Depending on how you plan to use your card, a higher annual fee may or may not be worth it.
Cards with a higher annual fee combined with a low interest rate tend to offer perks like cash rewards or travel credits. For example, the American Express Platinum card charges a $550 annual fee.
When you consider the long list of benefits and rewards available to cardholders, however, many of these benefits more than cover the cost of the annual fee.
How to qualify for a good APR
Because your credit score plays a big role in what kinds of interest rate offers you'll receive, it's important to do whatever you can to boost your score.
Here are five things you can do to improve your score.
1. Know your credit score
You can't focus on building good credit if you don't know what's in your credit report—or what your score is.
If you spot a mistake, dispute it with the credit bureaus.
You should monitor your credit score on a regular basis. You're entitled to a free copy of your credit report every 12 months, but it's best to check it more often.
Check out our guide to getting your score for free from Discover.
2. Pay your bills on time
Your payment history makes up 35 percent of your credit score, making it the most important factor in your score.
If you struggle to remember payment due dates, consider signing up for autopay.
Some lenders and creditors even shave a small percentage off your payment if you agree to automatic withdrawals every month.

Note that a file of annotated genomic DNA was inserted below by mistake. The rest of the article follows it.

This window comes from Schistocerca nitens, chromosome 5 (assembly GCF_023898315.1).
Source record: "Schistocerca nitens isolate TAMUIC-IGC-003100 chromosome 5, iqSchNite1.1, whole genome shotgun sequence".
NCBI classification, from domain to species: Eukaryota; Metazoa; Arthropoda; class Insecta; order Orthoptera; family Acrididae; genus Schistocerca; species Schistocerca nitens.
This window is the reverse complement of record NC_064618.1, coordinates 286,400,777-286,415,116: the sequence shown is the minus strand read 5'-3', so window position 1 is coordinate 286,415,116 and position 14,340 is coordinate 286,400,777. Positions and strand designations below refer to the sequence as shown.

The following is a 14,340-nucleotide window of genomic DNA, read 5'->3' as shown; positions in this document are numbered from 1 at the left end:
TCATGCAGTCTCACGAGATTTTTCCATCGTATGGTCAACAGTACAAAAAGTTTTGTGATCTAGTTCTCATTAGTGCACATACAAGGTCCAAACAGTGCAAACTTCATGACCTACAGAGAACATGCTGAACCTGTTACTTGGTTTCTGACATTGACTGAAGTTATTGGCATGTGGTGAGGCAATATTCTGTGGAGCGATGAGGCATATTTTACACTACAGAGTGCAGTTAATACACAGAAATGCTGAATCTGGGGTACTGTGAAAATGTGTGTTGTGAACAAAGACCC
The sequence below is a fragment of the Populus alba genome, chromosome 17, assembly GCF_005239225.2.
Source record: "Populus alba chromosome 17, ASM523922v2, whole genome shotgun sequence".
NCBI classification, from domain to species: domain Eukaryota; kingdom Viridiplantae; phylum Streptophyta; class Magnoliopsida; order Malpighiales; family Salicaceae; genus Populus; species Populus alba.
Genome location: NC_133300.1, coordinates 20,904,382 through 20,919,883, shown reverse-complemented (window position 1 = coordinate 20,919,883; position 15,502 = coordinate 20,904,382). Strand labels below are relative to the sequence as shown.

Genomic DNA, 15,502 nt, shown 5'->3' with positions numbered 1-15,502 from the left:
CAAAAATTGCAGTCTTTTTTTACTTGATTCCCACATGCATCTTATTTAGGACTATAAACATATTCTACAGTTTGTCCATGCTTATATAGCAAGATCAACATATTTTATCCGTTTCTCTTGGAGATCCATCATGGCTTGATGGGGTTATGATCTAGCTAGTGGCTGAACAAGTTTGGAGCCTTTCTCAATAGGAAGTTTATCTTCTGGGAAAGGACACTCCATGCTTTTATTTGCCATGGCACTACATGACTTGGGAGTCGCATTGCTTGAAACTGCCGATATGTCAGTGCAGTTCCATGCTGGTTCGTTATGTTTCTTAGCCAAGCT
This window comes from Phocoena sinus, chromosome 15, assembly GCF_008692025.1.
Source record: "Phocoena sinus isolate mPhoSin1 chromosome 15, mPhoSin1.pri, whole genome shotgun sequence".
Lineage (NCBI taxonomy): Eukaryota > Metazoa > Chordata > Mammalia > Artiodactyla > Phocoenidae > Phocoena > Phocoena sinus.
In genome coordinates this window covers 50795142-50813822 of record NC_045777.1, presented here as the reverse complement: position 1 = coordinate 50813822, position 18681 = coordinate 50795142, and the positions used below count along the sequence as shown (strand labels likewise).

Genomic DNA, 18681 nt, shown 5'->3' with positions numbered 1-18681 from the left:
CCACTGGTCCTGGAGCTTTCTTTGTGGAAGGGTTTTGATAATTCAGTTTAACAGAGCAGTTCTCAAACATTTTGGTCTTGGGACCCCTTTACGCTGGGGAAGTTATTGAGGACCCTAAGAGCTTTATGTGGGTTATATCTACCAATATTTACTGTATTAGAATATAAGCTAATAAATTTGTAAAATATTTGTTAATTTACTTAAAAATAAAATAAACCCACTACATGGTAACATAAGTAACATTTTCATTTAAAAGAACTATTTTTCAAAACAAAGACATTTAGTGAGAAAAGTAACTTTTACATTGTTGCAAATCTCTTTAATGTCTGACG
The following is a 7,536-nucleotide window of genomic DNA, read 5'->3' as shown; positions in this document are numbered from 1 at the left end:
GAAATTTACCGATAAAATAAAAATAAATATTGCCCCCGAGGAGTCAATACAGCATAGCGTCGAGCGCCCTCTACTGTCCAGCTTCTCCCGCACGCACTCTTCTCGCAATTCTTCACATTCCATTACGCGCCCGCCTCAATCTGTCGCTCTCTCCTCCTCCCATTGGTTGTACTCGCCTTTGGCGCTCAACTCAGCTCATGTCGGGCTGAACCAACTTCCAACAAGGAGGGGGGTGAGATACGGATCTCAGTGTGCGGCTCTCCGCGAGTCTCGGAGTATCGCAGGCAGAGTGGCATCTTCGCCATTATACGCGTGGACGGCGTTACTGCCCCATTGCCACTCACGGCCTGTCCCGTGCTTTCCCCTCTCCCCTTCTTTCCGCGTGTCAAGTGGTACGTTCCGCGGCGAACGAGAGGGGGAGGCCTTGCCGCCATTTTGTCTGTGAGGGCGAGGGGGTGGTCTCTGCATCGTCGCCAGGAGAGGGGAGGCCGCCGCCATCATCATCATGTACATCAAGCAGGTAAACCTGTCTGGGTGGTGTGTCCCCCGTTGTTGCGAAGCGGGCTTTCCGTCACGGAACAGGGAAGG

3. Keep your credit utilization low
Credit utilization is how much total available credit you have versus how much you're using. This accounts for 30 percent of your credit score, so it can have a big influence on your creditworthiness.
You should aim to keep your credit utilization below 30 percent, and it's best to strive for even lower than that.
4. Don't close old accounts
Your credit history is a measure of how long you've been using credit, and it makes up 15 percent of your credit score.
When you close an old account, you can remove years of history from your record, hurting your credit score. This is why you should keep old accounts open whenever possible.
5. Don't apply for too many cards at once
New credit makes up 10 percent of your credit score. If you open a bunch of new cards at once, it can signal creditors that you're hurting financially.
Additionally, each new credit card application counts as a hard inquiry on your credit report. When you rack up too many of these, it can lower your score.
Comparing credit card APRs
There are a lot of credit cards out there to choose from, and it's not always easy to decide which one offers the best fit for your goals and situation.
When you compare credit card APRs, look at the card's terms overall—not just the APR itself.
Remember that some cards offset a low APR by charging high annual fees. Conversely, a card with a higher annual fee might offer attractive perks and benefits.
It's a good idea to make a spreadsheet with each card's terms, or print them out so you can compare them side by side. This will help you feel confident that you understand each card's terms and benefits.
When APR doesn’t matter
If you pay your credit card bill in full every month, you don't need to worry about APR.
Why? You won't get charged any interest on the things you buy.
If you're committed to paying off your card every billing cycle, you can pick the card with the most lucrative perks and benefits regardless of its APR.
As a bonus, making a habit of paying your bill in full every month prevents you from accumulating debt.
About the Author
Mike is a recognized credit expert and founder of Credit Takeoff. His credit advice has been featured in Investopedia, CreditCards.com, Bankrate, Huffpost, The Simple Dollar, Reader's Digest, LendingTree, and Quickbooks. Read more.